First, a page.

Numeracy for adults: building skills with online learning links
This Ministry of Education report describes a project that supplemented workplace learning with online numeracy activities. It found that simple online tasks that trainees completed in their own time helped them to improve their numeracy skills.
Published: June 2010
Data from the Adult Literacy and Life Skills (ALL) survey provides a detailed and valuable picture of the literacy and numeracy skills of the New Zealand adult population. A significant number of New Zealand adults have low levels of numeracy, with 51 percent below level 2 (Satherley, Lawes & Sok, 2008a), the level regarded by experts as being the minimum required for adults to meet the “complex demands of everyday life and work in the emerging knowledge society” (Walker, Udy & Pole, 1996, p. 1). These levels are of concern as low numeracy has been found to be associated with higher rates of unemployment, lower incomes and restricted career opportunities (Satherley, Lawes & Sok, 2008b).
In addition to the effects felt by individuals when numeracy skills are low, the skill levels of the workforce also affect our nation’s economy. While the labour-force demands of a modern economy are complex, it is clear that if New Zealand is to improve or maintain its position in the world economy it must develop a workforce with high levels of generic and technical skills (Satherley, Lawes & Sok, 2008b).
Within the New Zealand context there is an opportunity to provide numeracy for adults as a part of existing training programmes. The most effective models for achieving this are referred to as “embedded” and involve incorporating aspects of numeracy learning into vocational training (Casey et al., 2006). Embedded approaches “combine the development of literacy, language, and numeracy with vocational and other skills. The skills acquired provide learners with the confidence, competence and motivation necessary for them to succeed in qualifications, in life, and at work” (Roberts et al., 2005, p. 5).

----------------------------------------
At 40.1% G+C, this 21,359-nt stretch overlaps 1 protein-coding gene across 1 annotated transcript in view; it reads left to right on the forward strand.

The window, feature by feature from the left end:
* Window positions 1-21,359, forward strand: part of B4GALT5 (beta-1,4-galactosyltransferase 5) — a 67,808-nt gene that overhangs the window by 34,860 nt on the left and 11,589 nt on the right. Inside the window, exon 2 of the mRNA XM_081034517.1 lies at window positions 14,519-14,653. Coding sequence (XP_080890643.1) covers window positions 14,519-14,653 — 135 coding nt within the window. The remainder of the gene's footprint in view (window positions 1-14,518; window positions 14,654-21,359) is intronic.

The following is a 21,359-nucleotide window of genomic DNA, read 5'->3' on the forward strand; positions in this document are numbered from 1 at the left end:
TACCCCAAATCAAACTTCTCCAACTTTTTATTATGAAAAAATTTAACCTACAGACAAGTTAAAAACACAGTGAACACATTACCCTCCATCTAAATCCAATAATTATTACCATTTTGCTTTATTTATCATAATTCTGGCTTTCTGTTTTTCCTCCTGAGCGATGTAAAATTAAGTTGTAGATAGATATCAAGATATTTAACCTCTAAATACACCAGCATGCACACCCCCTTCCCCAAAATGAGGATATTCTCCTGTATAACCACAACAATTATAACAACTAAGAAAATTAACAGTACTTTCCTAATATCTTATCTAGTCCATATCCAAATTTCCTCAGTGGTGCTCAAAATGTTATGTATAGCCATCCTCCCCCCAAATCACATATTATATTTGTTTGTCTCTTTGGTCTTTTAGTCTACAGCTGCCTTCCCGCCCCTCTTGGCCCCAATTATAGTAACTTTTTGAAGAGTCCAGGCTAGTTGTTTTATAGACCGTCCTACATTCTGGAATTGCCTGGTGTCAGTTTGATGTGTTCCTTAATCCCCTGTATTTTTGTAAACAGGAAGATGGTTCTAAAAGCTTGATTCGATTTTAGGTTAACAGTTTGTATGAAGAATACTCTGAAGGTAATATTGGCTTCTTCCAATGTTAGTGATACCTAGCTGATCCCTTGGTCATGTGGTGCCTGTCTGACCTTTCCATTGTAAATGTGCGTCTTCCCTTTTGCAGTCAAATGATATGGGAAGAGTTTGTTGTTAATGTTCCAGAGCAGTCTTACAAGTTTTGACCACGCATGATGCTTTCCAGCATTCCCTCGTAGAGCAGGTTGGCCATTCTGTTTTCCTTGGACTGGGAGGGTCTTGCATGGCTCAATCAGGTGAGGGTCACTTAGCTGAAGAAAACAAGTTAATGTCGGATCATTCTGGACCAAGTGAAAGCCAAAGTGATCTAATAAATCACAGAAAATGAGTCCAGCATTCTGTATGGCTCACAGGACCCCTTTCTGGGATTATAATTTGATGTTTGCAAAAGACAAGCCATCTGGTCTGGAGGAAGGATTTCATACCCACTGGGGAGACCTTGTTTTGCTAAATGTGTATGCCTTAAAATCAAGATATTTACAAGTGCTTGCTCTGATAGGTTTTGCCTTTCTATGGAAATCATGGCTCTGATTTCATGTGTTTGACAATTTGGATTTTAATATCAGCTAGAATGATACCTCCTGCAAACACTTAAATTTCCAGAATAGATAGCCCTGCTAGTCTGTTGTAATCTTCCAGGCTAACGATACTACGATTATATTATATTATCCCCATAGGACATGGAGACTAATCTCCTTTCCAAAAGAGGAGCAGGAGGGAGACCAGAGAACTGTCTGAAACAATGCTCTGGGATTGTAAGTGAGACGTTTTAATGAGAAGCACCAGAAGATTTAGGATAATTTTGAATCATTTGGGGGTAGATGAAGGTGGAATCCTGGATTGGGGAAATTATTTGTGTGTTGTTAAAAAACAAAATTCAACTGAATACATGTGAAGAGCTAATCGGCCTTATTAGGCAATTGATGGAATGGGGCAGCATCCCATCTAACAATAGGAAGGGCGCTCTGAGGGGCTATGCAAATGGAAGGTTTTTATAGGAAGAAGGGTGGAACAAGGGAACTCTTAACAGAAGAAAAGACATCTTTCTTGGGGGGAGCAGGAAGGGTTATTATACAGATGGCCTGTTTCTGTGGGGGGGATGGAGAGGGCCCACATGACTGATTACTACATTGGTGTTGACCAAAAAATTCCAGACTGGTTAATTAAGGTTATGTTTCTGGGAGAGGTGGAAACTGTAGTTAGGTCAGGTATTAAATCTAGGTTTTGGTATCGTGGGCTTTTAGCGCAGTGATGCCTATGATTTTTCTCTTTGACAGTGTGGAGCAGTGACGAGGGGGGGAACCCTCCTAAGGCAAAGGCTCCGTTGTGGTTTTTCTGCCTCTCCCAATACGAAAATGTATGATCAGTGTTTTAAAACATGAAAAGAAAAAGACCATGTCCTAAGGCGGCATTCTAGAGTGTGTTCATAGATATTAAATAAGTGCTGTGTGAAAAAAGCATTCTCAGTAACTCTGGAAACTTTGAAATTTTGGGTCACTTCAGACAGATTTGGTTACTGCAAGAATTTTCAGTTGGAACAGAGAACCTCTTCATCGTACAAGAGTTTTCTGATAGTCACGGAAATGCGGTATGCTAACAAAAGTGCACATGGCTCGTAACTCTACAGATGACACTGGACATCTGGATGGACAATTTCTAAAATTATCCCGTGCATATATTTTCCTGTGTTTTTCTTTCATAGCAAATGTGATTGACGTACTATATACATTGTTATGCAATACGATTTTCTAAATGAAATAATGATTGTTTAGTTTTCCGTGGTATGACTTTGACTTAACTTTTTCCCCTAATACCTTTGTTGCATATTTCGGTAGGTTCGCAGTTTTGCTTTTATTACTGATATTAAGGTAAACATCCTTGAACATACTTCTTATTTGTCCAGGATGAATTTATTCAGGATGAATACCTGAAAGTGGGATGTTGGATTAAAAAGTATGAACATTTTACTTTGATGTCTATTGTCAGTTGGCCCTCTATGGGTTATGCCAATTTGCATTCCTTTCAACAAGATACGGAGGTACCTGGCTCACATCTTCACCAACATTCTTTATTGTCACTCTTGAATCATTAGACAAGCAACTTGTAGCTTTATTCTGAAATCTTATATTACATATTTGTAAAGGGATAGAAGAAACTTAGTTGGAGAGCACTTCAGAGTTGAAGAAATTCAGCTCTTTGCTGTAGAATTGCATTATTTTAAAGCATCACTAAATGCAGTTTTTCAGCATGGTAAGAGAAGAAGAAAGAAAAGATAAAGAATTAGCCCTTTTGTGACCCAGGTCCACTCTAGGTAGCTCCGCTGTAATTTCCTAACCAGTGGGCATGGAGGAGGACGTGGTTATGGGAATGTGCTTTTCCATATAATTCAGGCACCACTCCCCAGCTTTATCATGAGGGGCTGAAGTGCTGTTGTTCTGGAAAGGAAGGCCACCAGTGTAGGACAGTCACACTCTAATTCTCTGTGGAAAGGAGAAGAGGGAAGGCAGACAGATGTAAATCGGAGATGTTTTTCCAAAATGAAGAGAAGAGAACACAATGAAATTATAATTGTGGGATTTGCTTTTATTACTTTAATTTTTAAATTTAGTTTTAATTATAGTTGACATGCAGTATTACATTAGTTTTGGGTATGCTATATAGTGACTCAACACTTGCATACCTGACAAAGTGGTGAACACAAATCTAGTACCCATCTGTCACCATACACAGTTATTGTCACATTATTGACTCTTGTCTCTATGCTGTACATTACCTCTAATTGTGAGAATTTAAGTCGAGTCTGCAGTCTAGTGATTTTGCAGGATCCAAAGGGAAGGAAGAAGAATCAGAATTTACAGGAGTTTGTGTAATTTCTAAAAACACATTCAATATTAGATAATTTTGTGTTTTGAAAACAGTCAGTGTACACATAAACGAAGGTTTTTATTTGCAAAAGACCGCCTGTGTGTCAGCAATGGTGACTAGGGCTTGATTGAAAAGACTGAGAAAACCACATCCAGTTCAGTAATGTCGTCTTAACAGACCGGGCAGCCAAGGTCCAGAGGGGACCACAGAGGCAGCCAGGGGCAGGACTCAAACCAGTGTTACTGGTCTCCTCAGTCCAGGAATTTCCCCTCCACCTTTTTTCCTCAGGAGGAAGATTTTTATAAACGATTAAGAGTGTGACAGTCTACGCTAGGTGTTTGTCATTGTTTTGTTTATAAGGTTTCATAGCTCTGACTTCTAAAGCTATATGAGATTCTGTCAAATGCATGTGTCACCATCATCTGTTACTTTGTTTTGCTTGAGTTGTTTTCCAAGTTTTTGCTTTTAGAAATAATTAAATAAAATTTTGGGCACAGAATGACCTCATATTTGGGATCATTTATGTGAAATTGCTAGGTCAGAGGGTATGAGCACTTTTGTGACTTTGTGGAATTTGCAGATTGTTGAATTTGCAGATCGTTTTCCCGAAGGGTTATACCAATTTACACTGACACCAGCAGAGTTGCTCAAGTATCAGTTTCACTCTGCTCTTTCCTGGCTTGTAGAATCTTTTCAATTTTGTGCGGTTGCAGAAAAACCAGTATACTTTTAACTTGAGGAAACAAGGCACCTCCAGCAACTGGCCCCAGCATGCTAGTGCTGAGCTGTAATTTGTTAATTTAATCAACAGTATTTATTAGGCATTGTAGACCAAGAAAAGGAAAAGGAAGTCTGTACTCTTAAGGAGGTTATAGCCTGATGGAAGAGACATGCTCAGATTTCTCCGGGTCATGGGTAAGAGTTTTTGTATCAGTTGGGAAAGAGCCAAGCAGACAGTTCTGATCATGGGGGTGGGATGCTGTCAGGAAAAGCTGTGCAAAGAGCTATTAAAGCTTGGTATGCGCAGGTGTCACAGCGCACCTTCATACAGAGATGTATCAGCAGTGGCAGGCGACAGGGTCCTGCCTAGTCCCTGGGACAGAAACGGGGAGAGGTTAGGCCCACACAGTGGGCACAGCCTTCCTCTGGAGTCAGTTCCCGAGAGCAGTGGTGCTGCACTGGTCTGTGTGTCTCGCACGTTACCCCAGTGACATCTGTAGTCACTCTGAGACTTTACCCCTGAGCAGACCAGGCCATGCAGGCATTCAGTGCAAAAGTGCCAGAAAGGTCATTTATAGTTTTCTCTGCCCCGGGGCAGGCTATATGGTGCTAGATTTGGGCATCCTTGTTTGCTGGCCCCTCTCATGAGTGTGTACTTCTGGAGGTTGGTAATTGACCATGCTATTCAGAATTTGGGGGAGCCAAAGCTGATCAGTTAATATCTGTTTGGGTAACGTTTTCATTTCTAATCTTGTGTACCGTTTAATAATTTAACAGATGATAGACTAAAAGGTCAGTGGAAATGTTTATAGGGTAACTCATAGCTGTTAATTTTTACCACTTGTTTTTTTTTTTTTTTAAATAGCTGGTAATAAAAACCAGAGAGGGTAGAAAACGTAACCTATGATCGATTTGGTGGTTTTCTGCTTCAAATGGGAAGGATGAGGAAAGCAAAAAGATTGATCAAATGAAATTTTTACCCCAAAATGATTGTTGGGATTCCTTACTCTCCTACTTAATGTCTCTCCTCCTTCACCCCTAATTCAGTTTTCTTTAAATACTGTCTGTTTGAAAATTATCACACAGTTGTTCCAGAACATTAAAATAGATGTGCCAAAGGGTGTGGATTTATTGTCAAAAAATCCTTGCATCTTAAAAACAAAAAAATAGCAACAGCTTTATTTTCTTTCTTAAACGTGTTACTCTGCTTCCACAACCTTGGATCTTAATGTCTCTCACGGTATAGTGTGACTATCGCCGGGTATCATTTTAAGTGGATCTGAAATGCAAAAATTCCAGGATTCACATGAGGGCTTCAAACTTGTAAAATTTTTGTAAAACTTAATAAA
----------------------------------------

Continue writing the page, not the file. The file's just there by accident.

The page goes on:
While embedding has been established as an effective method of developing numeracy, “the ‘mechanics’ of embedding literacy and numeracy are challenging” (Industry Training Federation, 2009, p. 9). In particular, the Industry Training Federation found that it was difficult to design programmes that would be effective for the differing numeracy levels of learners, and many tutors felt threatened, unprepared and under-resourced to support learners to make numeracy gains.
This research sought to identify an efficient and cost-effective way to strengthen the numeracy of workers undertaking a vocational qualification. The research comprised three major phases:
- The identification of critical factors that enable the provision of effective numeracy training through a review of international literature.
- An investigation of one industry training organisation (ITO) as a context for adult numeracy learning. This resulted in the identification of an appropriate group of workers to take part.
- Case studies investigating an approach using online learning activities with five workers in the concrete industry.
This report summarises the findings from this research, and is structured in three sections representing the main phases of the project.